The combination of car use and ever more urban living means that most people have no sense of their place within the landscape they inhabit. Cities are as much in landscapes as anything else, but they tend not to invite people to think of themselves in relation to the soil. Car use takes our encounter with the land up to a pace where it is meaningless. There’s just too much that cannot be experienced and absorbed when you’re moving at speed, and the insulating effect of the small box doesn’t help much either. On this front, public transport is equally useless; also too fast and too distancing.
If you have no relationship with the land, then you get the disorientating effect of not really knowing where you are. This is me on the London Underground, unable to connect the map to anything happening in the street, and when on the street, disorientated by the sheer number of people, cars, streets and so forth. Put me in an unfamiliar forest and I have some tools to make sense and find my way around. Put me in an unfamiliar town and I can apply those same tools to often workable effect, but the bigger and busier the city, the less able I am to orientate myself within it, and part of that is due to the sheer amount of information coming at me every second.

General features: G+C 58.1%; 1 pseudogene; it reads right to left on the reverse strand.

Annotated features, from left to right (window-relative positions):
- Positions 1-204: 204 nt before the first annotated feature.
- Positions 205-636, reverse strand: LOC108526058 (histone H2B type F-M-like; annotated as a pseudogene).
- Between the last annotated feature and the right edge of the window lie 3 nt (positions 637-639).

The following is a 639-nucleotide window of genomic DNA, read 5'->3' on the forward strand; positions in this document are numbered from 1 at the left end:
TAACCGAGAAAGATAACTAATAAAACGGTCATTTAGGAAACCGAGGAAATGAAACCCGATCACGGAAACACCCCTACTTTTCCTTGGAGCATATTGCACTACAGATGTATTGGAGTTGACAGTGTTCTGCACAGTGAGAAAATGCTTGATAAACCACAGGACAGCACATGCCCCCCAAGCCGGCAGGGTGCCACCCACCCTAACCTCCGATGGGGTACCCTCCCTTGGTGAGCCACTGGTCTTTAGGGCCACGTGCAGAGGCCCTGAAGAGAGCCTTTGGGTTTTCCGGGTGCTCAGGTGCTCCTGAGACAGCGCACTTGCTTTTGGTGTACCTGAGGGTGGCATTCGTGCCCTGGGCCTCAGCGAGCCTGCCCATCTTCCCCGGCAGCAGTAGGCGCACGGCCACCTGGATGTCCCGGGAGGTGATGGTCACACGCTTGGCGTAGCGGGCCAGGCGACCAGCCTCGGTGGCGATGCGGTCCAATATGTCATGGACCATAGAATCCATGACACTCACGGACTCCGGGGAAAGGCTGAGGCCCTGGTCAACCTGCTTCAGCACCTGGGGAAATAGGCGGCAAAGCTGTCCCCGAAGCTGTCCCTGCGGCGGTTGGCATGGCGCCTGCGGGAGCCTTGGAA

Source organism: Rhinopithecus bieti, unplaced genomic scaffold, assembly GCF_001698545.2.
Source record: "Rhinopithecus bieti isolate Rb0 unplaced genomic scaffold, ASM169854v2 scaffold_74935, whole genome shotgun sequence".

To know an area on foot, starting from your own front door is to know it with your body. Any other body-paced mode of transport will have a similar effect, and even knowing a small area is of considerable value. This is a different kind of knowing, informed by the shape of the land, and the key features within it, a knowing that builds an inner map, and an understanding of how one focal point connects to another. Walking between the places where you do things places your life within a mapped landscape, and provides a kind of sense that is felt rather than intellectual. It is not just the space that makes more sense this way, but also the life, and that which is done in each place.
There is nothing stopping any of us from returning to the land. If the land is under tarmac, it is still the land. If you are not so mobile then just being still outside when and where you can helps you return to the land. The modern life we are so relentlessly sold, is a fast paced, rootless flurry; urgent, frantic and disconnected. To move slowly is to change that. To be on the ground, in whatever way you can be, is to be grounded. To move at a human pace is to become real to yourself and to bring coherence to your life.